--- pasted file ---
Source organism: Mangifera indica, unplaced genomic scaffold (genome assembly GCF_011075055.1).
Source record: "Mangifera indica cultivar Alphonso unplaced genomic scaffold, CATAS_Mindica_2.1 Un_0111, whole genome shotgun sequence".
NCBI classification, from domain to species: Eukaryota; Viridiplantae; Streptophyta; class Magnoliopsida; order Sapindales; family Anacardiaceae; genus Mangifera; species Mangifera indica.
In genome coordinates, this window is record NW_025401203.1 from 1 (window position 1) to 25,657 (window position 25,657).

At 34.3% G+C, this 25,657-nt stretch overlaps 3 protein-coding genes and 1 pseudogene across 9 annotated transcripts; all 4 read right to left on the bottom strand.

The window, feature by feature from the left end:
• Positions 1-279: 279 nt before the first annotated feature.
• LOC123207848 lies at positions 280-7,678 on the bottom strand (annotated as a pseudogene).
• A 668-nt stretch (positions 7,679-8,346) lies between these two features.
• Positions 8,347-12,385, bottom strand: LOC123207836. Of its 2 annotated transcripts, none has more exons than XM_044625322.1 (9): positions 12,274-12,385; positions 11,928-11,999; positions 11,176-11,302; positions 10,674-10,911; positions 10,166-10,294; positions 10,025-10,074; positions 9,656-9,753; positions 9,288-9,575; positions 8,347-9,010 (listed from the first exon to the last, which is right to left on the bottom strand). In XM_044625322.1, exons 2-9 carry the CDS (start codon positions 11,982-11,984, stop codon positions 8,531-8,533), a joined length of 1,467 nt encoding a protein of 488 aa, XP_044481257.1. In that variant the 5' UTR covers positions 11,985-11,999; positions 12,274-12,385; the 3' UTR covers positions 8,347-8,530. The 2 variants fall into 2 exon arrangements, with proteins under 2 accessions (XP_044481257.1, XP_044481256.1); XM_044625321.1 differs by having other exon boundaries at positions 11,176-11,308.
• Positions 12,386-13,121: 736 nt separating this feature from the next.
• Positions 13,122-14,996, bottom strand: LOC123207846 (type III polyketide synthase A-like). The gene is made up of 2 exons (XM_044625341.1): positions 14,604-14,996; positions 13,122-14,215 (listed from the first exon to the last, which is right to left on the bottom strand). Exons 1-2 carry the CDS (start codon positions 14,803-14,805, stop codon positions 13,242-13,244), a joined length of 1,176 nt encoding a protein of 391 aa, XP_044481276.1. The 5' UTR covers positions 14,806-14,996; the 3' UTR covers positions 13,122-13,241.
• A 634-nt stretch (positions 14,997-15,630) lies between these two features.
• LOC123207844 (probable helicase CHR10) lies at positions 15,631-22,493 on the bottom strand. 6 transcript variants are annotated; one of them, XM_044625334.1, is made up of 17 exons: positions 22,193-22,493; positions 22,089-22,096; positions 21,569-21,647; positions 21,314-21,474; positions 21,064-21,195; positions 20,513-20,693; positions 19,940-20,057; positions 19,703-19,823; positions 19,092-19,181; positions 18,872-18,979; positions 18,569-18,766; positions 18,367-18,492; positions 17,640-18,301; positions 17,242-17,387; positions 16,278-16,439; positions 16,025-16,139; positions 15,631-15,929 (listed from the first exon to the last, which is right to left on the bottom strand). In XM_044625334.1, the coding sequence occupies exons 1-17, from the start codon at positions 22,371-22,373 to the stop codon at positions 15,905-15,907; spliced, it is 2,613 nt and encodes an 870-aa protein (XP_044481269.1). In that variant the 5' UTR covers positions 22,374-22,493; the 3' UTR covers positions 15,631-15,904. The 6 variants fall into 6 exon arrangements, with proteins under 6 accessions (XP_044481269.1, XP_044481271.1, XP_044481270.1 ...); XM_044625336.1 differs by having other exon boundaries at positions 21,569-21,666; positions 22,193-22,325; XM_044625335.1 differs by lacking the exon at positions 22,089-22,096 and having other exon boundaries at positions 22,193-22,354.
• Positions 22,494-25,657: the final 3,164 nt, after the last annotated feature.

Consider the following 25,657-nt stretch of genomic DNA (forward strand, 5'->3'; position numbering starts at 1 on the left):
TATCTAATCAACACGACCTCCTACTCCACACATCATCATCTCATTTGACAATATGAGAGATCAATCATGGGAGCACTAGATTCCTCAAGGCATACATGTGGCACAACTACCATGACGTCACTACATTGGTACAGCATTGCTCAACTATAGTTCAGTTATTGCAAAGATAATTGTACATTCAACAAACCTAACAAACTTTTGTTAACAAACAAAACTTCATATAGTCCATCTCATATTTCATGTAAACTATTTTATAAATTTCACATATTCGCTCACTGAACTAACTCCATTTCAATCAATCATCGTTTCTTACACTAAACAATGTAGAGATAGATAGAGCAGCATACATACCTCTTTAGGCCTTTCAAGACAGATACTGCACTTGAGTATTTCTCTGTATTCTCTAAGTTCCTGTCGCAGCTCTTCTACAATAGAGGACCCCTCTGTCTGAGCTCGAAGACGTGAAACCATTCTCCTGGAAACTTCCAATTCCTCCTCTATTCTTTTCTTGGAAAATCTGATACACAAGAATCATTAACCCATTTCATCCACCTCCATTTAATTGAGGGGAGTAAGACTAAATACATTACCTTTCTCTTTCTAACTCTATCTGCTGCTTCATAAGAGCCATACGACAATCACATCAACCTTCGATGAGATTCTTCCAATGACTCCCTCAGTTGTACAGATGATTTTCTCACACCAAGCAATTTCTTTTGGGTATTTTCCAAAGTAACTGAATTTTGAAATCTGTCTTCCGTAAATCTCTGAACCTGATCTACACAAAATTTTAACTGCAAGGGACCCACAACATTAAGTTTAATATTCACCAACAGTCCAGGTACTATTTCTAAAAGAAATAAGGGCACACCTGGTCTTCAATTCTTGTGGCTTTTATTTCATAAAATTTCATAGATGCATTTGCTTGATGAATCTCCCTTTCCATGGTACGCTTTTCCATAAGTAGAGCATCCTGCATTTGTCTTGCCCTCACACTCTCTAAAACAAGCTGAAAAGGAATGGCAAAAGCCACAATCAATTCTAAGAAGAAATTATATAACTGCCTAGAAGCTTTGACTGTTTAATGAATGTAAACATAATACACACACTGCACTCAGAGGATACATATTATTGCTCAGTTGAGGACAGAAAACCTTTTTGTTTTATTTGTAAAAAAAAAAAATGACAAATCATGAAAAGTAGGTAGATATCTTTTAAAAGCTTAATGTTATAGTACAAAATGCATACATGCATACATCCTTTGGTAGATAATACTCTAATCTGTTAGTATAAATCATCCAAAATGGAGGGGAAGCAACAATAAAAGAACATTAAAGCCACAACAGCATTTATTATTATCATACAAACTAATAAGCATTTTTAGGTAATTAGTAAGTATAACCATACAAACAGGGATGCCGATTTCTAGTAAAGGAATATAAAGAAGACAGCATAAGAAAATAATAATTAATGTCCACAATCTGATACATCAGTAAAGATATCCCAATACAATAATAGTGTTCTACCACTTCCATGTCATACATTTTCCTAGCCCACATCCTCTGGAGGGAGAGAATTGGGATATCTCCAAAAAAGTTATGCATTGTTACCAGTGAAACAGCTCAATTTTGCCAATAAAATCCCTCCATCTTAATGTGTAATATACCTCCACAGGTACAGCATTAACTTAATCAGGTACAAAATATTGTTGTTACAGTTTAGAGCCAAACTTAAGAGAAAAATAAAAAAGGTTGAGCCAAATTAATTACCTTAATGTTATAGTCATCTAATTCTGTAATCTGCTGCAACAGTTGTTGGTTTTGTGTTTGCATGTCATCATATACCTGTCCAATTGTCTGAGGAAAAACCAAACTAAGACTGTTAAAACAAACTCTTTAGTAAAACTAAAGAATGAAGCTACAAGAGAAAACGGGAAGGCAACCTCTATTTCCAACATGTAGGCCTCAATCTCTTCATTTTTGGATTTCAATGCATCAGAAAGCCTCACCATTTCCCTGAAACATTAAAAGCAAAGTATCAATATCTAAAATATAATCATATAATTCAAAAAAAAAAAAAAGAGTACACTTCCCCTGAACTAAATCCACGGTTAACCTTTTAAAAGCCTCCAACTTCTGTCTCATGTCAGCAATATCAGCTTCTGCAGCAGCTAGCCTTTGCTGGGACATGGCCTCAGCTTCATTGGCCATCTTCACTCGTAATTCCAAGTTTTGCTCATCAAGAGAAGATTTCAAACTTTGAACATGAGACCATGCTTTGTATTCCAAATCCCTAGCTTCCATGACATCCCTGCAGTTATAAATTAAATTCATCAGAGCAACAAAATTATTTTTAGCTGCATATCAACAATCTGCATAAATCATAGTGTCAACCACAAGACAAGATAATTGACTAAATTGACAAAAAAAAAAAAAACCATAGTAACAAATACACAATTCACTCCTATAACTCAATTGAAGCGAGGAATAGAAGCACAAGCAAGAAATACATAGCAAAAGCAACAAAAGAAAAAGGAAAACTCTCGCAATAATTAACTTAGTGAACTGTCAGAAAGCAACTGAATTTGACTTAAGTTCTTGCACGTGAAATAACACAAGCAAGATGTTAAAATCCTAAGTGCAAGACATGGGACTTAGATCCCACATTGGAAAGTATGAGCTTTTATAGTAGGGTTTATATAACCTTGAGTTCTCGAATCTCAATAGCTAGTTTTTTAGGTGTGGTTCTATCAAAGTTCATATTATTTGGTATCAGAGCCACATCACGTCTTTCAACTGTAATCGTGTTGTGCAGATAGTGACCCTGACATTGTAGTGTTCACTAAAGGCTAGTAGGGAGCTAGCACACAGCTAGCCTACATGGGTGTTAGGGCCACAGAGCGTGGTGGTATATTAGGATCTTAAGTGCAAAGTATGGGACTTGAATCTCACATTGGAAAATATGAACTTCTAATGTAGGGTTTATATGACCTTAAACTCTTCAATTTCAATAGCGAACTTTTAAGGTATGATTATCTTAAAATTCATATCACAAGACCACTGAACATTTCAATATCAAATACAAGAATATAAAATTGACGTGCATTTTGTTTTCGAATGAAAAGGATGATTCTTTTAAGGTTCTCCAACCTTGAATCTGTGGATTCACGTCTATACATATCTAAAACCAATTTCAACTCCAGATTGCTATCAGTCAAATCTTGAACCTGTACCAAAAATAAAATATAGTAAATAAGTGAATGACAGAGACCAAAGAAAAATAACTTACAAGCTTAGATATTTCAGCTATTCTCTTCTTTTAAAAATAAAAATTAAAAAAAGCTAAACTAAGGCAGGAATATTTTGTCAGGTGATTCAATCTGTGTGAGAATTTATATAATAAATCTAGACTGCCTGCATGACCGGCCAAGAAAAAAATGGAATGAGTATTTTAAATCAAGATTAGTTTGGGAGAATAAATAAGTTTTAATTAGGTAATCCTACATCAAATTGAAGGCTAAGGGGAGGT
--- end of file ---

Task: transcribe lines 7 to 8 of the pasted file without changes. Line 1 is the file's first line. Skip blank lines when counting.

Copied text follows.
• Positions 1-279: 279 nt before the first annotated feature.
• LOC123207848 lies at positions 280-7,678 on the bottom strand (annotated as a pseudogene).